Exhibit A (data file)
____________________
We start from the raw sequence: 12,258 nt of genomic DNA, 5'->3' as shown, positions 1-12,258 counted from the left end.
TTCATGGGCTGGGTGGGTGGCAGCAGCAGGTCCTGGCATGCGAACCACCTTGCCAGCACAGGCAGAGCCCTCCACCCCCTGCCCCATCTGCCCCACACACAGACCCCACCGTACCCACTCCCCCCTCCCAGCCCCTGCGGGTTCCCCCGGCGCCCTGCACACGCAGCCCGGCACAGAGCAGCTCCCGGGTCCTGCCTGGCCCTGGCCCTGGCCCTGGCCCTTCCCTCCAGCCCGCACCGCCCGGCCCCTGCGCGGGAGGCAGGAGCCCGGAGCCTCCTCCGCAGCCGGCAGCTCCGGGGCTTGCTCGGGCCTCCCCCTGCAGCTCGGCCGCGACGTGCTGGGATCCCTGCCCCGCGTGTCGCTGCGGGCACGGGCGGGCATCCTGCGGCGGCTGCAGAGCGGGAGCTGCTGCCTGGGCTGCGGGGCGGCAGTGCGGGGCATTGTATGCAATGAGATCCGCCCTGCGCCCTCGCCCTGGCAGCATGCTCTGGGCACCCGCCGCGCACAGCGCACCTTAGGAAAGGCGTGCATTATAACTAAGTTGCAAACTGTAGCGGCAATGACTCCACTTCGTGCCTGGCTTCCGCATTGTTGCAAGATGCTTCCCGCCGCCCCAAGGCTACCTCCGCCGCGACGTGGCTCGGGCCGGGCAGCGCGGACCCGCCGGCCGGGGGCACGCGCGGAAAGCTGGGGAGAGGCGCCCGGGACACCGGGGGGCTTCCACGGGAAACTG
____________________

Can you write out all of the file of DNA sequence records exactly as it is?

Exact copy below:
We start from the raw sequence: 12,258 nt of genomic DNA, 5'->3' as shown, positions 1-12,258 counted from the left end.
TTCATGGGCTGGGTGGGTGGCAGCAGCAGGTCCTGGCATGCGAACCACCTTGCCAGCACAGGCAGAGCCCTCCACCCCCTGCCCCATCTGCCCCACACACAGACCCCACCGTACCCACTCCCCCCTCCCAGCCCCTGCGGGTTCCCCCGGCGCCCTGCACACGCAGCCCGGCACAGAGCAGCTCCCGGGTCCTGCCTGGCCCTGGCCCTGGCCCTGGCCCTTCCCTCCAGCCCGCACCGCCCGGCCCCTGCGCGGGAGGCAGGAGCCCGGAGCCTCCTCCGCAGCCGGCAGCTCCGGGGCTTGCTCGGGCCTCCCCCTGCAGCTCGGCCGCGACGTGCTGGGATCCCTGCCCCGCGTGTCGCTGCGGGCACGGGCGGGCATCCTGCGGCGGCTGCAGAGCGGGAGCTGCTGCCTGGGCTGCGGGGCGGCAGTGCGGGGCATTGTATGCAATGAGATCCGCCCTGCGCCCTCGCCCTGGCAGCATGCTCTGGGCACCCGCCGCGCACAGCGCACCTTAGGAAAGGCGTGCATTATAACTAAGTTGCAAACTGTAGCGGCAATGACTCCACTTCGTGCCTGGCTTCCGCATTGTTGCAAGATGCTTCCCGCCGCCCCAAGGCTACCTCCGCCGCGACGTGGCTCGGGCCGGGCAGCGCGGACCCGCCGGCCGGGGGCACGCGCGGAAAGCTGGGGAGAGGCGCCCGGGACACCGGGGGGCTTCCACGGGAAACTG